Comet Weather, Liz Williams (NewCon Press 978-1-912950-46-1, $15.99, 306pp, tp) March 2020.
Comet Weather, Liz Williams’s first novel in several years, is an absolutely lovely tale of an attractive if troubled family in contemporary Somerset and their increasingly hazardous interactions with the world of faerie. I suppose it falls into the broad tradition of what we might call English rural gothic, reaching all the way back through Diana Wynne Jones and Robert Holdstock to Daphne Du Maurier or even Arthur Machen. But Williams is also interested in characters who have to live and work in contemporary Britain, and to balance their lives between their magical heritage and the demands of the real world – much like the characters in Paul Cornell’s recent Lychford series or Graham Joyce’s The Limits of Enchantment. As with those novels, Williams presents us with a family portrait nuanced and intriguing enough to sustain a pretty interesting novel even before the magical ordnance is fully deployed, and indeed the manner in which Williams methodically shifts her tone from domestic magical realism to high-stakes supernatural spectacle – complete with ghosts, time travel, shapeshifting, star-spirits, parallel realities, and even Sir Francis Drake – is a model of narrative management.
Not that she’s coy about showing us the fey connections of the four sisters who are the novel’s central figures. On the very first page, Bee Fallow gets into a conversation with an elder tree, which tells her that her estranged sister Stella will soon be returning to the family home of Mooncote, from which their mother Alys had disappeared a year earlier. Bee, the oldest, has taken over management of the home, and seems the most grounded of the sisters, even though her boyfriend Ned Dark is a 400-year-old Elizabethan ghost. Stella has decamped to the continent, working as a DJ in Ibiza. A third sister, Serena, is a successful fashion designer in London, in a shaky relationship with a rock singer named Ben. The youngest daughter, Luna, has taken up with a sort of countercultural nomadic band following a ritual horse path around England called the Gipsy Switch. All have different fathers, and none know who their father is, but they have fond memories of their astronomer grandfather Abraham, who taught them much about the night sky. With her knowledge of actual astronomy, Williams avoids lapsing into off-the-shelf astrology, but does make use of the old alchemical correspondences of the so-called Behenian stars, any one of whom might show up as a sprite on your doorstep at opportune times. The key astronomical event that gives the book its title is the return, after several thousand years, of Lerninski’s comet, which seems linked in some way to the possible return of the missing mother.
As the daughters return to the family home, preparing for an apple festival, ominous things are already afoot. Ben introduces Serena to a vamp-like Dana Stare, who seems to be plotting to win him away, while Dana’s equally dodgy brother Tam shows up in Somerset as a kind of handyman. Stella is attacked by a huge, black-clad horned figure in her mother’s old room. Serena even has a ghostly conversation with her missing mother, who tells her that she’s been trying to track down a stolen magical family artifact – a bone flute – and that with the comet’s return “things are starting to open up”. The warnings and portents carefully assembled in the first part of the novel begin closing in rapidly in the second section, titled “White Horse Country” – referring to the parallel-world Celtic twilight landscapes that the sisters increasingly encounter. The chapters grow shorter and punchier, the threats creepier, and the stakes much higher. At one point, Bee even finds herself aboard Drake’s famous ship The Golden Hind, revealing that the struggles the family is confronting go back centuries. But while Williams resolves her plot in good folk-fantasy mode, the real and considerable strengths of the novel derive largely from these four fascinating sisters, their mysterious mother, some intriguing secondary characters and villains, and Williams’s own gorgeous, hypnotic prose. Overall, Comet Weather is one of the most affecting and accomplished fantasy novels of the year so far.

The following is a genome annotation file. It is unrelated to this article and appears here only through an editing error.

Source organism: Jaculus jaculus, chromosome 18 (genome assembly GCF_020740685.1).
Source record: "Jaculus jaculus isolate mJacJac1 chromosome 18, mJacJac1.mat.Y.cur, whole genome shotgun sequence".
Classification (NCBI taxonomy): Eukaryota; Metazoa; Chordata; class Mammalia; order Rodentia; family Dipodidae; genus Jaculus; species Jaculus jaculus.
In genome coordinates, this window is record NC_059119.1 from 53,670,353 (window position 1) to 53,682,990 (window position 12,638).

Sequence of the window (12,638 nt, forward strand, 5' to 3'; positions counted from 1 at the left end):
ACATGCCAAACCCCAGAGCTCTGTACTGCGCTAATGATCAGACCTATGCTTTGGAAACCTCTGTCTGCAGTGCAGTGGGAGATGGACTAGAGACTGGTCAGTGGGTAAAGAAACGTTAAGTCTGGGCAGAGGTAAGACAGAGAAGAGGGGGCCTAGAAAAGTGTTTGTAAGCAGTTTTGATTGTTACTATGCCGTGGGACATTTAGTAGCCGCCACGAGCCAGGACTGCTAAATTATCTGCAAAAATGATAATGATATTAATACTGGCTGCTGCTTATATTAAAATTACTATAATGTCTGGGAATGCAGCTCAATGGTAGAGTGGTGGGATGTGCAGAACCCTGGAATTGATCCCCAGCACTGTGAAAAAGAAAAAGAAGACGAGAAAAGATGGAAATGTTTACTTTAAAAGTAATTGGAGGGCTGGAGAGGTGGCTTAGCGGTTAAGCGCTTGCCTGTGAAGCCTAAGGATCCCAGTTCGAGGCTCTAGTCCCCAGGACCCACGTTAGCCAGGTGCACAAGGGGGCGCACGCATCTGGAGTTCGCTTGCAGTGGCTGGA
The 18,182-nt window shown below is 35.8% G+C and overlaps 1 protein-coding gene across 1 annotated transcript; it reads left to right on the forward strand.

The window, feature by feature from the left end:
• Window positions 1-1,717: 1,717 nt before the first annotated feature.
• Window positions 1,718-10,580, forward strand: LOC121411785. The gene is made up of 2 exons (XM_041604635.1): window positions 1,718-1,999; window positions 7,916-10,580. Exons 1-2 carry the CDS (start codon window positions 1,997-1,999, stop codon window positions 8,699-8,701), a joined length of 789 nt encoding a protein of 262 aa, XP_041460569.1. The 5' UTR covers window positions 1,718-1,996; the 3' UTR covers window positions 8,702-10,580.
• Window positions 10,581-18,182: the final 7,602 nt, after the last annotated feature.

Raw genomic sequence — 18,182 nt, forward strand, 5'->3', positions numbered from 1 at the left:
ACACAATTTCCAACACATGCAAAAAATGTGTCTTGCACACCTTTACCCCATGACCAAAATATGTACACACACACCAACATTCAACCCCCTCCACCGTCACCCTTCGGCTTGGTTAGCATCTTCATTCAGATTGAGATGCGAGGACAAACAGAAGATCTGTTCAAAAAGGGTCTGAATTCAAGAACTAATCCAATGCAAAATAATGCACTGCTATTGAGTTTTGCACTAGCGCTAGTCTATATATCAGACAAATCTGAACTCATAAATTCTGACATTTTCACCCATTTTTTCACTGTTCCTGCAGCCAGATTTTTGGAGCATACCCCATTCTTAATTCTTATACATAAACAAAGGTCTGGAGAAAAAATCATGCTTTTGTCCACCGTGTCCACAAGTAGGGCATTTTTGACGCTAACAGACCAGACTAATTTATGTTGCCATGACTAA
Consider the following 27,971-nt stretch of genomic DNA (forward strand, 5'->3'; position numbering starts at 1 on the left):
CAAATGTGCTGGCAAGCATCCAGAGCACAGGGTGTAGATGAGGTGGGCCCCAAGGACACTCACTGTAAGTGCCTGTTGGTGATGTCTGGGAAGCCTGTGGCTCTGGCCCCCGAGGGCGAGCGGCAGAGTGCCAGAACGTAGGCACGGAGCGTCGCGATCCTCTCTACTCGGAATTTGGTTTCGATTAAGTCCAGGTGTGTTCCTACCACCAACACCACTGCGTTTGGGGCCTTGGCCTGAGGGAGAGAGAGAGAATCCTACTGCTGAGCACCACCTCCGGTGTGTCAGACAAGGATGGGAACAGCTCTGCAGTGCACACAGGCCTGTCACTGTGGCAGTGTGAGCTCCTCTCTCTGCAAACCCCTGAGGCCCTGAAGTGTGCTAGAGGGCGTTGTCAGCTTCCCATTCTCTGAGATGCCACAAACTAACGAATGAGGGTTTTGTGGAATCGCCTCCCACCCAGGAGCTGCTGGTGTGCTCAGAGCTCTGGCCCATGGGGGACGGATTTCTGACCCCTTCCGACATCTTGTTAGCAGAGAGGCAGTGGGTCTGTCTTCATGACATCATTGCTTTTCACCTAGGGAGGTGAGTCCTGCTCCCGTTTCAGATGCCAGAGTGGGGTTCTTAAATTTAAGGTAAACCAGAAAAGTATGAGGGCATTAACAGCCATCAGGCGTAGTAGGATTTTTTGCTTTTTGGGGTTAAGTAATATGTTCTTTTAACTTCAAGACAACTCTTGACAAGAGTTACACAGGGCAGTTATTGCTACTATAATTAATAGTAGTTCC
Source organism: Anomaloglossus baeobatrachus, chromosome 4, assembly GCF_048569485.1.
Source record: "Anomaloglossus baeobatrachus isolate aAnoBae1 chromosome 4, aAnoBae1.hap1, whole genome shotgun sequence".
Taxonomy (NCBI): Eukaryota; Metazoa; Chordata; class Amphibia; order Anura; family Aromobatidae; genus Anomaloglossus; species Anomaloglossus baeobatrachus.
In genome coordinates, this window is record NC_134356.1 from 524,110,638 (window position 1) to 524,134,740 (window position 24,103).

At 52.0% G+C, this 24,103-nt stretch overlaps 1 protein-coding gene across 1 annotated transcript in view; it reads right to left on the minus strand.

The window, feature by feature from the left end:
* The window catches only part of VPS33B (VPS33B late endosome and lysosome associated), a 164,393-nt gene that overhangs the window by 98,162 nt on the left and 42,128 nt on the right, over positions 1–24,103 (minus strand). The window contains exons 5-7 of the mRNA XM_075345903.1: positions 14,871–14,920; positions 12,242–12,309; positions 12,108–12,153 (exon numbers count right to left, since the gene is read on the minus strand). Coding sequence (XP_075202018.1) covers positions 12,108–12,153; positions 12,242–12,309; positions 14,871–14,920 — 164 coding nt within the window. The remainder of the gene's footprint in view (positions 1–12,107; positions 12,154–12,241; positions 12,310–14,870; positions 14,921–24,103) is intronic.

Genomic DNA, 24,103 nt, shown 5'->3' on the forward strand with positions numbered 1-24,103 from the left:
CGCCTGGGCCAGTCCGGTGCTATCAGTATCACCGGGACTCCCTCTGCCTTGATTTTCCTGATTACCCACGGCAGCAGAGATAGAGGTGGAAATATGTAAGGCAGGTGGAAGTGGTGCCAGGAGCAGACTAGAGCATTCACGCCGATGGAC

Gary K. Wolfe is Emeritus Professor of Humanities at Roosevelt University and a reviewer for Locus magazine since 1991. His reviews have been collected in Soundings (BSFA Award 2006; Hugo nominee), Bearings (Hugo nominee 2011), and Sightings (2011), and his Evaporating Genres: Essays on Fantastic Literature (Wesleyan) received the Locus Award in 2012. Earlier books include The Known and the Unknown: The Iconography of Science Fiction (Eaton Award, 1981), Harlan Ellison: The Edge of Forever (with Ellen Weil, 2002), and David Lindsay (1982). For the Library of America, he edited American Science Fiction: Nine Classic Novels of the 1950s in 2012, with a similar set for the 1960s forthcoming. He has received the Pilgrim Award from the Science Fiction Research Association, the Distinguished Scholarship Award from the International Association for the Fantastic in the Arts, and a Special World Fantasy Award for criticism. His 24-lecture series How Great Science Fiction Works appeared from The Great Courses in 2016. He has received six Hugo nominations, two for his reviews collections and four for The Coode Street Podcast, which he has co-hosted with Jonathan Strahan for more than 300 episodes. He lives in Chicago.
This review and more like it in the April 2020 issue of Locus.
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